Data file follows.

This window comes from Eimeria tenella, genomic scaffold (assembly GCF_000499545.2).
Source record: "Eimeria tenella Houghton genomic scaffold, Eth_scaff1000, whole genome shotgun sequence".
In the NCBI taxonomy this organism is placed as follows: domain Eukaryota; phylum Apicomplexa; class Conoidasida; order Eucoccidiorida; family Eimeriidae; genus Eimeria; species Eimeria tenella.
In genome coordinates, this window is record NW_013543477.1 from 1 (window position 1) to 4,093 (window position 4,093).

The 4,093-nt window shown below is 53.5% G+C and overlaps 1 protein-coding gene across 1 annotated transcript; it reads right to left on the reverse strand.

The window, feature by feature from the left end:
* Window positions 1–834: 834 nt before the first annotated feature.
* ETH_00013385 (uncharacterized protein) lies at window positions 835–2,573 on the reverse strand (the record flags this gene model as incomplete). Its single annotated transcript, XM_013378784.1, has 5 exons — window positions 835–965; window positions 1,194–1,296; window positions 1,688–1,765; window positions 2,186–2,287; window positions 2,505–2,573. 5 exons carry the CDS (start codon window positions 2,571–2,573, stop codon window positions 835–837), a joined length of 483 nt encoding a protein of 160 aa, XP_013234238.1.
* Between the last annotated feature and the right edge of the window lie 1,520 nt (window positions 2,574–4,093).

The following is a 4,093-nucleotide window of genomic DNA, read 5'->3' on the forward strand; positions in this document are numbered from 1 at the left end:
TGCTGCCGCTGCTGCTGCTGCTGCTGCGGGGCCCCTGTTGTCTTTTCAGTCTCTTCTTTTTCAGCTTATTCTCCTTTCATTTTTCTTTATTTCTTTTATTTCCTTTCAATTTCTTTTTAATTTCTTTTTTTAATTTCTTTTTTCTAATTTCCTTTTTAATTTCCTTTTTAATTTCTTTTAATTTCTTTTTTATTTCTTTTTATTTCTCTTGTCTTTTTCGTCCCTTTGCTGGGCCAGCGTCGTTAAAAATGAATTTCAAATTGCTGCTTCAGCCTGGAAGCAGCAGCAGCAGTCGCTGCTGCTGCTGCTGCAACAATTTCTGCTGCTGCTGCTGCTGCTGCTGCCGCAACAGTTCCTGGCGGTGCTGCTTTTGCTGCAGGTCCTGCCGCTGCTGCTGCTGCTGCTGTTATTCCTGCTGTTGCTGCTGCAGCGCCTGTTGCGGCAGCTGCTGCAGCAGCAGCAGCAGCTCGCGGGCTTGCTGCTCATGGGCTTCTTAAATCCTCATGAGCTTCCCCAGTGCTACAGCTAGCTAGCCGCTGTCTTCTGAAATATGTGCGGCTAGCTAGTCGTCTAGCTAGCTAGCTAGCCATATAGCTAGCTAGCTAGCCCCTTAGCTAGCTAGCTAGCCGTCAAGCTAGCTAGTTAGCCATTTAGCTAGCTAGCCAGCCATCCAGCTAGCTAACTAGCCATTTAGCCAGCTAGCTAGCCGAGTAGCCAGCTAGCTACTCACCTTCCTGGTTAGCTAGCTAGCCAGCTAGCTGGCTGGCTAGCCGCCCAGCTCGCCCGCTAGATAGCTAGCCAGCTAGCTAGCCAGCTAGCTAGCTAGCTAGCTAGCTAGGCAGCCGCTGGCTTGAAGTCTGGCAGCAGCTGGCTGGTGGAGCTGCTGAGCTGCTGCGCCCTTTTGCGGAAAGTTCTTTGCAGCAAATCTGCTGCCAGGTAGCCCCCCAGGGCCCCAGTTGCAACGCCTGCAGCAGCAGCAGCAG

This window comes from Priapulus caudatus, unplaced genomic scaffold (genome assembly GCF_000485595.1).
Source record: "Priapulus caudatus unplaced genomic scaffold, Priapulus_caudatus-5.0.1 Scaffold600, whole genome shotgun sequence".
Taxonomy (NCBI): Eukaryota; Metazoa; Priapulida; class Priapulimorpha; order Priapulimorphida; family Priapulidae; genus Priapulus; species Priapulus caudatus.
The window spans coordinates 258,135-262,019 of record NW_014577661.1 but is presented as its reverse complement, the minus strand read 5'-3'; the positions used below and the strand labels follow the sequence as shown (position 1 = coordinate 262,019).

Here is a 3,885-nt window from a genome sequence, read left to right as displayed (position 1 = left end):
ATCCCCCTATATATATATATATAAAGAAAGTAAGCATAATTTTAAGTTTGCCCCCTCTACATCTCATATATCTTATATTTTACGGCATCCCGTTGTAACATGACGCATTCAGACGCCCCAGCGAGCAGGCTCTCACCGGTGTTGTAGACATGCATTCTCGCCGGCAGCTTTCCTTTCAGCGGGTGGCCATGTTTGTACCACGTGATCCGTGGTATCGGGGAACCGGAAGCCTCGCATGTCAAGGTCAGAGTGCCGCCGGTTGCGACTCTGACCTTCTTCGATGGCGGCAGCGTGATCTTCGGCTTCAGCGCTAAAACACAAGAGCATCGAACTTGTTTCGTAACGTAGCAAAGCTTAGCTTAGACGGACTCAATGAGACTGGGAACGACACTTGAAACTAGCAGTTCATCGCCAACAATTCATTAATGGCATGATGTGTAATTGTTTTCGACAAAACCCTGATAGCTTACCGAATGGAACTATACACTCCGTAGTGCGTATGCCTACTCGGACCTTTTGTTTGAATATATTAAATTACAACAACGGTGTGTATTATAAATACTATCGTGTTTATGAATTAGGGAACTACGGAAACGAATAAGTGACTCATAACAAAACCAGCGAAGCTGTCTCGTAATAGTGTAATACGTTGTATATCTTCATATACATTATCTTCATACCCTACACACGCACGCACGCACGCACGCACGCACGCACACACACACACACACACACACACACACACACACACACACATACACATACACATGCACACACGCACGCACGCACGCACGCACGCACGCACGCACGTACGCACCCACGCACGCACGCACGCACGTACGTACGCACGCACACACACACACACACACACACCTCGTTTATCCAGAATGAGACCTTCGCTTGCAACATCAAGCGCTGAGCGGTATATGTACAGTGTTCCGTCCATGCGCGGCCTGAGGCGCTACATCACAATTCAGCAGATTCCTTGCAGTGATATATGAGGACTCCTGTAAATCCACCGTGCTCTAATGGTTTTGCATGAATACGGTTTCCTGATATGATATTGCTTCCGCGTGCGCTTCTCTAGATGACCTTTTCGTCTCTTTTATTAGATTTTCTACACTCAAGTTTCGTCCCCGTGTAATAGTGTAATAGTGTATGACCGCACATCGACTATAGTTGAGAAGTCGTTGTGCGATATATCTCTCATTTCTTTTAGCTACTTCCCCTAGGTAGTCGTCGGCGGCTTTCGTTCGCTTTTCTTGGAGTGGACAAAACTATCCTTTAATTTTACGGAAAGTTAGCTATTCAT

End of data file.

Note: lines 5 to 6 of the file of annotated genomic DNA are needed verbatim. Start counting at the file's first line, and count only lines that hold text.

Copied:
The 4,093-nt window shown below is 53.5% G+C and overlaps 1 protein-coding gene across 1 annotated transcript; it reads right to left on the reverse strand.

The window, feature by feature from the left end: